Exploring Rhodes

by Linda Capeloto Sendowski on May 3, 2010

Turkey Trip 639

Tuesday April 20

Today we woke up a little later, around 7, since our guide was scheduled to pick us up at 9 AM.  We went upstairs to the 10th floor dinning room, consumed a beautiful breakfast while gazing out at the Aegean Sea, and watching cruise ships coming in to dock.  The weather looked ominous.

Alex was here at the hotel on time and we hopped in his cute little ford to drive to Lindos a little town and ancient ruins on the dry side of the island.  Driving past the rocky terrain, we passed many olive trees, citrus groves, and pistachio trees.  Rhodians rank highest in the world in per capita consumption of olive oil, tomatoes, and feta cheese.  We stopped at an outlook spot to take a picture.  Lindos was below in its white washed starkness surrounded by little bays of blue Aegean water and above it the towering acropolis and former fortress from antique times.  We got out of the car in Lindos and started to walk up through the narrow winding, shop filled streets of the town.  The town soon gave way to steep steps going up the mountain side, then ramps going up, more steps until we reached the base of the fort, then more steps.  Once inside the gates there were more steps, over 300 in all.  I am breathing hard now and the hot bright sun has emerged to heat things up.  The ruins were amazing as well as the view.  There were layers of different conquerors and civilizations, Ancient times, Pagans, Romans, and Crusaders and on and on.  We began our decent down.  When we got down to the town, we zig zagged down a side street and sat down at a cafe for some refreshment.  I had a frappe!  Whipped espresso with sugar and ice.  Yummy!!

Oh my gosh, we wanted to be at the Jewish cemetery in plenty of time before it closes, at 1:00PM lets run back to he car.  Alex our guide drove fast and we reached the cemetery by 12:30.  The cemetery is very well maintained in contrast to the decaying sadness we experienced in Tekirdag.  This was an exciting experience to see how many last names on tombstones we could recognize.  Although this is not the site of the original cemetery, the Italian occupiers under Mussolini had all the graves  moved outside of the city to this current location.  We bid adieu to the family buried here and headed for town.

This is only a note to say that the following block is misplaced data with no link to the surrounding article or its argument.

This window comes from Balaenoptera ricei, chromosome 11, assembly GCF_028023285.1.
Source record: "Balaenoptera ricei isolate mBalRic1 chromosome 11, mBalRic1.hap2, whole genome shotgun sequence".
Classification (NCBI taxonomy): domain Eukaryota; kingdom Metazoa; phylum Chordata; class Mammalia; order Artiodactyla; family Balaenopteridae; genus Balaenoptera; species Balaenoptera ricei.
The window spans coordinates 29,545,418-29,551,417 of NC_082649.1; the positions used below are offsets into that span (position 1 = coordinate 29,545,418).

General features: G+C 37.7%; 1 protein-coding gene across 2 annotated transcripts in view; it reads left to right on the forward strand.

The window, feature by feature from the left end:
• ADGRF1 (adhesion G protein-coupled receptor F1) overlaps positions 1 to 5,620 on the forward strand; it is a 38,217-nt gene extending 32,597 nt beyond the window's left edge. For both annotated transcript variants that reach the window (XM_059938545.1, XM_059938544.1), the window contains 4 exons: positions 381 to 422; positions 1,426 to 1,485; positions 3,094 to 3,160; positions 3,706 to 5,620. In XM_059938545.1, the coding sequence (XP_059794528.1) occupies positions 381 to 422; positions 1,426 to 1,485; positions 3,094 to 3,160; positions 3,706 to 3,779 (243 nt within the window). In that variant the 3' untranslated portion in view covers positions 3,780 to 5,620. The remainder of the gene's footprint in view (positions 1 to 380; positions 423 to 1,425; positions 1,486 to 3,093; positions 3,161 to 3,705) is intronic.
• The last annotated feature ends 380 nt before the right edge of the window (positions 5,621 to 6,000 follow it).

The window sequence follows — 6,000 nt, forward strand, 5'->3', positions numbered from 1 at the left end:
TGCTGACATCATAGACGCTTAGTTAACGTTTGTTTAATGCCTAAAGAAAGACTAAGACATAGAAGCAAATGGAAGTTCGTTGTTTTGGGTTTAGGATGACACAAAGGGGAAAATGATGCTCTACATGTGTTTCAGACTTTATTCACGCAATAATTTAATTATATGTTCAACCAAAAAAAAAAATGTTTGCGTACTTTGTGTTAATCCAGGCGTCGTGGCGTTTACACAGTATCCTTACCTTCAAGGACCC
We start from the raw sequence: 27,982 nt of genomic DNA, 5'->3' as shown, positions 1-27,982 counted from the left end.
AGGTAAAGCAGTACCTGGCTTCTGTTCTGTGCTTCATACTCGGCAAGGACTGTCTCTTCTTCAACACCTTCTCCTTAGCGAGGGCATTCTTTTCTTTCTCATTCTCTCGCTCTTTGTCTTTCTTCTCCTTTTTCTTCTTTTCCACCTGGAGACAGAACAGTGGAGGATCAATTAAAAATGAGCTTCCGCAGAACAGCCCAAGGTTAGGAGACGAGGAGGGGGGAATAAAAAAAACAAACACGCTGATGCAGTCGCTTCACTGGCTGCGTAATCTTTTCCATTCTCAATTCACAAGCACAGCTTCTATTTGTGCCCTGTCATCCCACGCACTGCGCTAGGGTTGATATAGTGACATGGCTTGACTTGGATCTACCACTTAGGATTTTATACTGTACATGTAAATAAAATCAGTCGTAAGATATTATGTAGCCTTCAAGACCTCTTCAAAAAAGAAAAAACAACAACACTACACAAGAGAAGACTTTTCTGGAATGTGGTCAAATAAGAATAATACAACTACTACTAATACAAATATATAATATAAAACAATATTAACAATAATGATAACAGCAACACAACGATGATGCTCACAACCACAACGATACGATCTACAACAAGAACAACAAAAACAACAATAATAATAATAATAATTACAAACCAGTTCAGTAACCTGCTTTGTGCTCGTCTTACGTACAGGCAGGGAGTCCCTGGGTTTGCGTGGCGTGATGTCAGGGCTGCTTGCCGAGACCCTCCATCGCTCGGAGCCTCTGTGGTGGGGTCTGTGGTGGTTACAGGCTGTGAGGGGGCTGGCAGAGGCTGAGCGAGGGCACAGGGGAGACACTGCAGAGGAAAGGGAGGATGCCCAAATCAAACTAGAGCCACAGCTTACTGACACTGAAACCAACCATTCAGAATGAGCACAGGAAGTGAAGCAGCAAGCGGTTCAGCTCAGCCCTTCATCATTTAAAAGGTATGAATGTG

We still had many Jewish sites yet to visit.  We stopped for a brief snack of some Spanakopita and then parked outside the walls of the old city. We entered the old city through the Marina gate and walked to the old crusader hospital.  The hospital, started by the order of Hospitaller Knights during the crusades is very well preserved.  The balls from ancient catapults are stacked in corners of the courtyard and the building is massive.  On the street of the Knights, each country had its own building flying the flag of that country in front.  We started to walk to the old Jewish quarter down the old streets paved in part with riverbed stone mosaics, which could be very slippery.

In the Jewish quarter, there is a memorial to the 1600 Jews taken by the Nazis.  Only 160 survived.  We made a right turn and entered the Kahal Kadosh synagogue.  It has been restored through generous donations.  Carmen the curator and her assistant were most gracious.  It was emotionally uplifting to see the old synagogue and imagine the idyllic life the community led here on Rhodes.